Although digital media isn’t proven to cause attention-deficit/hyperactivity disorder (ADHD), researchers are now linking self-reported ADHD symptoms in some teenagers to heavy social media and other digital media use.
Rachael Zimlich, RN
For teenagers’ developing minds and bodies, good food and activity choices are key to appropriate development. A new survey from the Centers for Disease Control and Prevention reveals trends that check how US teenagers are doing.
A new study confirms what public health officials had hoped—that maternal vaccination against pertussis can help protect vulnerable newborns.
A new report highlights the fallout from a large-scale measles outbreak in New York City in 2013.
Food additives and chemicals in food containers and preparation have been linked to a host of health issues. Now, experts are urging pediatricians to talk to parents about reducing these exposures and to advocate for larger policy changes.
For children living below the federal poverty level, public insurance programs are a lifeline to crucial healthcare services. If eligibility requirements change, however, thousands of children could be left without healthcare—a move that could result in billions of dollars’ worth of uncompensated care for hospitals each year.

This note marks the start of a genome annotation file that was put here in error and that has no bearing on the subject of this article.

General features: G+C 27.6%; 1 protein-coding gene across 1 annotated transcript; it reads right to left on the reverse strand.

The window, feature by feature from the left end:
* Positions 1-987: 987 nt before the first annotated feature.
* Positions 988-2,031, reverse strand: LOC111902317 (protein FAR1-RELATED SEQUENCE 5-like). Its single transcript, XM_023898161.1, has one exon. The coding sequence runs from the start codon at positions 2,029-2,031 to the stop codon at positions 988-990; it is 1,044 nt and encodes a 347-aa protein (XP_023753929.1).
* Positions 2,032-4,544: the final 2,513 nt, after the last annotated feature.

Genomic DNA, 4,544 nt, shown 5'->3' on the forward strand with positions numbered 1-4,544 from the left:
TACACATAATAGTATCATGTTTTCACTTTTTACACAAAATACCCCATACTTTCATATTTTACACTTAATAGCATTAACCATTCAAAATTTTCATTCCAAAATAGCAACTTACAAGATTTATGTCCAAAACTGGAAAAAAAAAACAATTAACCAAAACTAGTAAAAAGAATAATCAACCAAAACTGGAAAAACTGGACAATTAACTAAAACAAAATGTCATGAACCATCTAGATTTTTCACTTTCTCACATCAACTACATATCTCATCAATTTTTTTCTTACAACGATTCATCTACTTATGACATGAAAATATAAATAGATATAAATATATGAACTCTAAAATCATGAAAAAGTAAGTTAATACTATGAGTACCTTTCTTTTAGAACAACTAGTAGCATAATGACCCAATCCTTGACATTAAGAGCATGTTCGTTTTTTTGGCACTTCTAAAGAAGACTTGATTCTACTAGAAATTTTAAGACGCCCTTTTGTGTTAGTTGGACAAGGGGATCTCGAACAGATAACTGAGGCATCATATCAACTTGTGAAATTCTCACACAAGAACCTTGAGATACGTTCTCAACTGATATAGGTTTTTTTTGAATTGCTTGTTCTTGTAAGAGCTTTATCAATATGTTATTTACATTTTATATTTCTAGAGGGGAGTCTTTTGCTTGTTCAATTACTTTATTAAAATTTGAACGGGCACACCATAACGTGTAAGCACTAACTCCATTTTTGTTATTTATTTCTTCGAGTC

A new study reveals that while more teenagers are becoming overweight or obese, fewer are trying to lose weight, although it’s not entirely true which of these trends is more causative.
A new study that asked parents to guess the sugar content in the foods they feed their children showed that families are grossly underestimating how much sweeter foods are than they think.
While the ACIP continues to recommend the intranasal flu vaccine for the coming year, AAP is being more cautious in its recommendation due to limited data on last year’s performance.
The number of kindergartners starting school without protection against vaccine-preventable diseases is increasing in states that allow nonmedical exemptions to recommended immunizations.